Why Married Women Envy Unattached Women
No matter if you're single or attached, there are grass-is-always-greener aspects to both choices. We liked how this piece made a convincing case for flying solo — and think its message is applicable even if you're already happily married. —Glo
By Thalia Aurinko-Mostow for YourTango
Sandra met Holden — an investment banker with good family values and a full head of hair — in a Starbucks on a beautiful June day. They were married exactly one year later in a ceremony complete with live doves and a six-tier cake. Suddenly, Sandra had everything she'd always wanted: Prince Charming and a beautiful wedding, complete with harp and sushi bar.
The first couple of months were all sex and laughter and redecorating. Then, Sandra started to get restless. She suddenly realized that she hadn't been alone in months. Since getting married, she had unconsciously stopped doing all of those things that women do when they're alone.
Before she was married, Sandra used to watch Grey's Anatomy with a full spread of Chinese takeout. She danced to Abba in her high heels and Spanx before going out, and sang old Spice Girls tunes in the shower. She had her GBF (gay best friend) over for pink Champagne on Wednesday afternoons, and wore her pajamas to the movies. Where had it all gone?
I too once had, as Carrie Bradshaw called them, "secret single behaviors." For me, it was Twizzlers for breakfast when running late, or trips alone to art museums. But my partner stopped my high-sugar meals quickly, stating, "I love you and want you to take care of your body." And sure, that was great at first, but sometimes I just wanted a Twizzler!
Sandra had never been thrilled by her Asian cuisine obsession (she swore two inches of her thighs were from pork sticky buns alone), nor had she been proud that Grey's Anatomy made her cry every week, in a way that was somehow cathartic. But it was hers. Now, there was another voice in her house, one that preferred Sports Center and delivery pizza. Holden didn't like delivery Chinese; he thought it was "too greasy." Of course it was, but that was part of why Sandra loved it! "I can't believe you watch this crap," he'd say of her beloved Grey's Anatomy, "That would never happen in real life!" And of course she knew this, but the mother-daughter brain transplant captivated her nonetheless.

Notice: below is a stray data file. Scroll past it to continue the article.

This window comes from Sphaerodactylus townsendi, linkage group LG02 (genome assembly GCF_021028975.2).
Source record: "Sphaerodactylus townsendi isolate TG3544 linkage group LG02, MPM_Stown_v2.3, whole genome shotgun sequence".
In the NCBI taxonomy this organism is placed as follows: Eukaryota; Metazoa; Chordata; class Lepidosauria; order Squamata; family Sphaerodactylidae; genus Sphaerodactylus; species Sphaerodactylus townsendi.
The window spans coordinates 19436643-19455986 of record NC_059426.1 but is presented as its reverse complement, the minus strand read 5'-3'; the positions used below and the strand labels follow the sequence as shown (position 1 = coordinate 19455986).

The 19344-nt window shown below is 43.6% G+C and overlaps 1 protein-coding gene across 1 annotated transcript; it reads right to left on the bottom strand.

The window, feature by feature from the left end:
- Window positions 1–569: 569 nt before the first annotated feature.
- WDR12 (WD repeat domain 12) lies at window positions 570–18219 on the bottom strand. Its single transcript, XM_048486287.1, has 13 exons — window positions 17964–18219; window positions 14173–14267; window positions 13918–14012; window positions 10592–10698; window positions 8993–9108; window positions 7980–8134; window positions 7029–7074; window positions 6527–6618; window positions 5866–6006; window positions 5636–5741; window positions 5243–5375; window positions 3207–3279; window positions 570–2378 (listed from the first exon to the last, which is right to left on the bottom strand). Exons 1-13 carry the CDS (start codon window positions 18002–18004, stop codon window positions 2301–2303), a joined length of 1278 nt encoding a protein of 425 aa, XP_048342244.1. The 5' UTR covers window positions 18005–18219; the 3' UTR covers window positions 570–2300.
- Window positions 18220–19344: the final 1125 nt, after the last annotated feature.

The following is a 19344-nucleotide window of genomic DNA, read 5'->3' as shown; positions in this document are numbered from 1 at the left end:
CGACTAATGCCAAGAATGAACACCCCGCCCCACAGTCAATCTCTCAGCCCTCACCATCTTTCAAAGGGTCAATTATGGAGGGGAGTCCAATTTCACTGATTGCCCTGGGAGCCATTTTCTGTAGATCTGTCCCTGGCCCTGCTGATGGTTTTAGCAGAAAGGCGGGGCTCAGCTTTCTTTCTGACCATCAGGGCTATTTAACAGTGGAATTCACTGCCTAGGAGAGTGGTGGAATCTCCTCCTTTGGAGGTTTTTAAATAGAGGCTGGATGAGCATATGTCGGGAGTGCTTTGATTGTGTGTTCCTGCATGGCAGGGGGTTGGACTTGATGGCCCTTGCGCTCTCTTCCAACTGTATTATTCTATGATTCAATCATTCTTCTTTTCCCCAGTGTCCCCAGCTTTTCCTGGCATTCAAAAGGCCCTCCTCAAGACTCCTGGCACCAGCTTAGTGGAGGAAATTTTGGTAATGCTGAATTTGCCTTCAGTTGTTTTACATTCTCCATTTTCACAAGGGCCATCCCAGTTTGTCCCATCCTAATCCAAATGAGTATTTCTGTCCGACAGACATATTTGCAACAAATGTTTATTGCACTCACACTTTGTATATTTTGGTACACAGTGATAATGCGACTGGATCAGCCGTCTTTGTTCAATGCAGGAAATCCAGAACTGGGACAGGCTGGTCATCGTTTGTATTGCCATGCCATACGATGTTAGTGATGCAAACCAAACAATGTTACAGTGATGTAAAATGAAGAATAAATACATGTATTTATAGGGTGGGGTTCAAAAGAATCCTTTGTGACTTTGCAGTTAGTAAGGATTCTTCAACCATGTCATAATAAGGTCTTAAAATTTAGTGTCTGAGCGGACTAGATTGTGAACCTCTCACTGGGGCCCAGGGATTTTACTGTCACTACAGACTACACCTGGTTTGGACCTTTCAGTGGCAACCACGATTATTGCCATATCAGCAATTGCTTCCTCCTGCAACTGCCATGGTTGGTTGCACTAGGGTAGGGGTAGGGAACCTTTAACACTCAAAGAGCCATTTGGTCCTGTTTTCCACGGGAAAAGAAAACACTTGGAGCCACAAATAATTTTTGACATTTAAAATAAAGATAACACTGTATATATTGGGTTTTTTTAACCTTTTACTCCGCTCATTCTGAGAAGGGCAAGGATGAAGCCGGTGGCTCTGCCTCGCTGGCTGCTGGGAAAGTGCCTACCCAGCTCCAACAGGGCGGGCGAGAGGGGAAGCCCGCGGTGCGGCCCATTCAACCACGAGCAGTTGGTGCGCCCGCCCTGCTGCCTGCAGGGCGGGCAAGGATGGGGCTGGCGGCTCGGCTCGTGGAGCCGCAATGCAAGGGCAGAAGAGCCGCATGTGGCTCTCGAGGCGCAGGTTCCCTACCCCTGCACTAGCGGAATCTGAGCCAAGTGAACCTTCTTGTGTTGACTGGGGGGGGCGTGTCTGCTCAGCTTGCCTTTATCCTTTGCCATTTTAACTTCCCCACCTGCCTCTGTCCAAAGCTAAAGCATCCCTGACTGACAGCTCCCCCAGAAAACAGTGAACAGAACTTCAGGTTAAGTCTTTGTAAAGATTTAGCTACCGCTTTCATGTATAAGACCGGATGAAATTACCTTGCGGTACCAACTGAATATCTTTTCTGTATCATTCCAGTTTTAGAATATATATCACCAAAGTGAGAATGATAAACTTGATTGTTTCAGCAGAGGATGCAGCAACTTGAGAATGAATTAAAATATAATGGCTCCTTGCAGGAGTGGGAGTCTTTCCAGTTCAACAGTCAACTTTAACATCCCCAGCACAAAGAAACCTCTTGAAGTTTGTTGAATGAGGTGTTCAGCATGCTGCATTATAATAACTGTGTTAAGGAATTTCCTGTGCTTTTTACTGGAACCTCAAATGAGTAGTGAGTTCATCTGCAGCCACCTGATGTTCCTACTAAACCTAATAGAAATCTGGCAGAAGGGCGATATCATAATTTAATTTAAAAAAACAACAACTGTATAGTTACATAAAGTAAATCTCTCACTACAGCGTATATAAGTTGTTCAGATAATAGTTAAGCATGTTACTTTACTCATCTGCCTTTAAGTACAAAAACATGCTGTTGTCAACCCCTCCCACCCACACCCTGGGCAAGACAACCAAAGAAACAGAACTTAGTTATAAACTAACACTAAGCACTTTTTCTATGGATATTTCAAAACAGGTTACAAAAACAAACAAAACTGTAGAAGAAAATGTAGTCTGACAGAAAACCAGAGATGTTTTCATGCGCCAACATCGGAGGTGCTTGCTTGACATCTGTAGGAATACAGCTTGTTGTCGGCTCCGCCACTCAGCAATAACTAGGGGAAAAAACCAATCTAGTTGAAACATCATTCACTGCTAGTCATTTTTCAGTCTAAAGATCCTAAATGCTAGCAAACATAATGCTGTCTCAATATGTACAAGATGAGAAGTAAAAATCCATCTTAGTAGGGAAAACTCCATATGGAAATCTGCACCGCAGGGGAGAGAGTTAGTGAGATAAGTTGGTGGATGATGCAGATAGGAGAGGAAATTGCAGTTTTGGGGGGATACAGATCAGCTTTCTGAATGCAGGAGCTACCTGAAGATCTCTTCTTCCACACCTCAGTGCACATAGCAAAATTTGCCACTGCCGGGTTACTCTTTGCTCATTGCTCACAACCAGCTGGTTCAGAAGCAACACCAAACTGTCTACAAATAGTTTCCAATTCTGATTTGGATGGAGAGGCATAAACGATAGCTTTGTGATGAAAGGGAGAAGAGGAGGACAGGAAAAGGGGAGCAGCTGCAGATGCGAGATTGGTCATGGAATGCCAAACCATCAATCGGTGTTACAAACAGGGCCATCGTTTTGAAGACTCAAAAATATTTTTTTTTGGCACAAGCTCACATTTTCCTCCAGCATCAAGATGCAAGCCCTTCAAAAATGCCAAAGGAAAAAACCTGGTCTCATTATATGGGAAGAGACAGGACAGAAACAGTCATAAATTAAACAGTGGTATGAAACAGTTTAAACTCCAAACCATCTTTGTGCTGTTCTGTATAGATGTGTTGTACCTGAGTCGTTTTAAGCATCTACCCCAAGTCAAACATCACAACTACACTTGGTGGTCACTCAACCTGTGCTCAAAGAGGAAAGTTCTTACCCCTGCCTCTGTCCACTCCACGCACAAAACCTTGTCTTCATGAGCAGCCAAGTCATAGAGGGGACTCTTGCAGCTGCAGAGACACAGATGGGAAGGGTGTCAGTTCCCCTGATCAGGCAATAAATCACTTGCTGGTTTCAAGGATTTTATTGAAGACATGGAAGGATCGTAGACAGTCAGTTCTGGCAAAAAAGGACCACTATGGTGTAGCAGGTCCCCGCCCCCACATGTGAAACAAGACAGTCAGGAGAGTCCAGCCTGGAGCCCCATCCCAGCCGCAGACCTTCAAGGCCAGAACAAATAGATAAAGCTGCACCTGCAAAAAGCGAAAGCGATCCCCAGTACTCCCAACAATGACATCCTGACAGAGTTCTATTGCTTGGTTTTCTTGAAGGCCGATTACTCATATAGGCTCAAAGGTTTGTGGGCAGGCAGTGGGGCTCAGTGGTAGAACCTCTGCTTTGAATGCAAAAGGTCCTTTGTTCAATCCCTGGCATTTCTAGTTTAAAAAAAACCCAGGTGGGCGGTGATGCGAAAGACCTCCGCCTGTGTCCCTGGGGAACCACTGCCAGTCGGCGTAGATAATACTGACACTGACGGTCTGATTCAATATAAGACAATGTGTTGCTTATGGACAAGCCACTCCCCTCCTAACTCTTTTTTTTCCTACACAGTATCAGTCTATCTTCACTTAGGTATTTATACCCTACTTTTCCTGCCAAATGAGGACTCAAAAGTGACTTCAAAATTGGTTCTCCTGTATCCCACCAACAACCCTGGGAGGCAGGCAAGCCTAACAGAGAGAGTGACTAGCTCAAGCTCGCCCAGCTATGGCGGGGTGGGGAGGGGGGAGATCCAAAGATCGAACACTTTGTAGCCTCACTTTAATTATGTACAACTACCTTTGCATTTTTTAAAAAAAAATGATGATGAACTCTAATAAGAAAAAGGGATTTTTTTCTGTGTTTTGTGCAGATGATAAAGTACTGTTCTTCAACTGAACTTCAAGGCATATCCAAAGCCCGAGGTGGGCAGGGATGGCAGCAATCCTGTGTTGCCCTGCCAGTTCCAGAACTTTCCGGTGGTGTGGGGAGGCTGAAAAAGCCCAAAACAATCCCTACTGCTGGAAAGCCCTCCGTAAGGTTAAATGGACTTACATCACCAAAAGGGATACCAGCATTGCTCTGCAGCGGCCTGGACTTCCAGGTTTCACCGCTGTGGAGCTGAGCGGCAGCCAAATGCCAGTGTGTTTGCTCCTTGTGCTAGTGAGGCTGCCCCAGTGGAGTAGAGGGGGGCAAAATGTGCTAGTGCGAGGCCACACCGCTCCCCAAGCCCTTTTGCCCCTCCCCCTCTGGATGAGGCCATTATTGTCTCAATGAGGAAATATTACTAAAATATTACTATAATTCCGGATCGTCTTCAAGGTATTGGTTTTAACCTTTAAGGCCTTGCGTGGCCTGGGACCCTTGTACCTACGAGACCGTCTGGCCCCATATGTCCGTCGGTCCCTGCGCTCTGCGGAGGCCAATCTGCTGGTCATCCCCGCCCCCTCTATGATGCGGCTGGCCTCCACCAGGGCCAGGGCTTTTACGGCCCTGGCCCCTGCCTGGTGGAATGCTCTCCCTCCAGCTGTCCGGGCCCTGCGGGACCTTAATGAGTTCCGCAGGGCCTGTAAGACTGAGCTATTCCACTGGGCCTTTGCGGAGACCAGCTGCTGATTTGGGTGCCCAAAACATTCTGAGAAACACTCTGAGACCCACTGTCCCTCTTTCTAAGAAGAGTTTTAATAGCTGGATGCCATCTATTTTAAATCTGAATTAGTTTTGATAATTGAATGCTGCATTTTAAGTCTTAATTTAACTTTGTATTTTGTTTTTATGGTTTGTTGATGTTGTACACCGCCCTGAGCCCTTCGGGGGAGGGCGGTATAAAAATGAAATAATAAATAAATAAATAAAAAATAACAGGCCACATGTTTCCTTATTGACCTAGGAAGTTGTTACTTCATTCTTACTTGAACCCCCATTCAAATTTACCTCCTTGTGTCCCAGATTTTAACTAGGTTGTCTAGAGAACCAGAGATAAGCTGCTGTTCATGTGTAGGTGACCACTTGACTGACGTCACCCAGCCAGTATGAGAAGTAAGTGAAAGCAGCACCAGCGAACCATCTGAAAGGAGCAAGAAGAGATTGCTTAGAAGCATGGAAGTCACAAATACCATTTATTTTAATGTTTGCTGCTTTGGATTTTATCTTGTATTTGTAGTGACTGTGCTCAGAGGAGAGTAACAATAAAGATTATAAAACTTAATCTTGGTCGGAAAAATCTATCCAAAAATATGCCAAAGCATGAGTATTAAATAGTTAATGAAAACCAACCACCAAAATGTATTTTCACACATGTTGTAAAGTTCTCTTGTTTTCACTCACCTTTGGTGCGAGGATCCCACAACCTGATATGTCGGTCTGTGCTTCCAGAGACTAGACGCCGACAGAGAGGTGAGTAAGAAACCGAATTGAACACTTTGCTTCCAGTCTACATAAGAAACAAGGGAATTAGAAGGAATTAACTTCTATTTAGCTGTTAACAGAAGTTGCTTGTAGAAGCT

When you're coupled up, you spend less time alone and more time with your partner. Which is nice, but you inevitably come to miss the mud masks and home mani-pedis ... the pajama-clad outings and the indulgent nights in. More than that, however, you miss the simple act of being alone. Oh, how I miss being alone!
So all of you single ladies, don't be in such a rush to "put a ring on it." Enjoy this time while you have it. Don't spend so much time and energy looking for a mate because, once you have one, you're stuck with him for life. Take this time to learn to enjoy yourself, so that you're fully equipped to continue doing it when you're married. Revel in your loneliness, make margaritas in your sweatpants, experiment with nude yoga in your living room, put clothes on your dog and go to the gym without worrying about what time you have to be home to make dinner.
And a note to my fellow coupled-ups, as well. Take time for yourself. Go out for dumplings and egg rolls alone while he's watching Monday night football, and then take yourself to a movie. Tell him that you know it's stupid, but you simply can't miss the episode where the doctor's ghost comes back to perform open-heart surgery. And wear your mud mask with pride.
Bridget Jones showed us that being single didn't have to be lonely — especially when she took advantage of her solo status to hang with friends and take care of herself.Miramax/Working Title Films/Photofest
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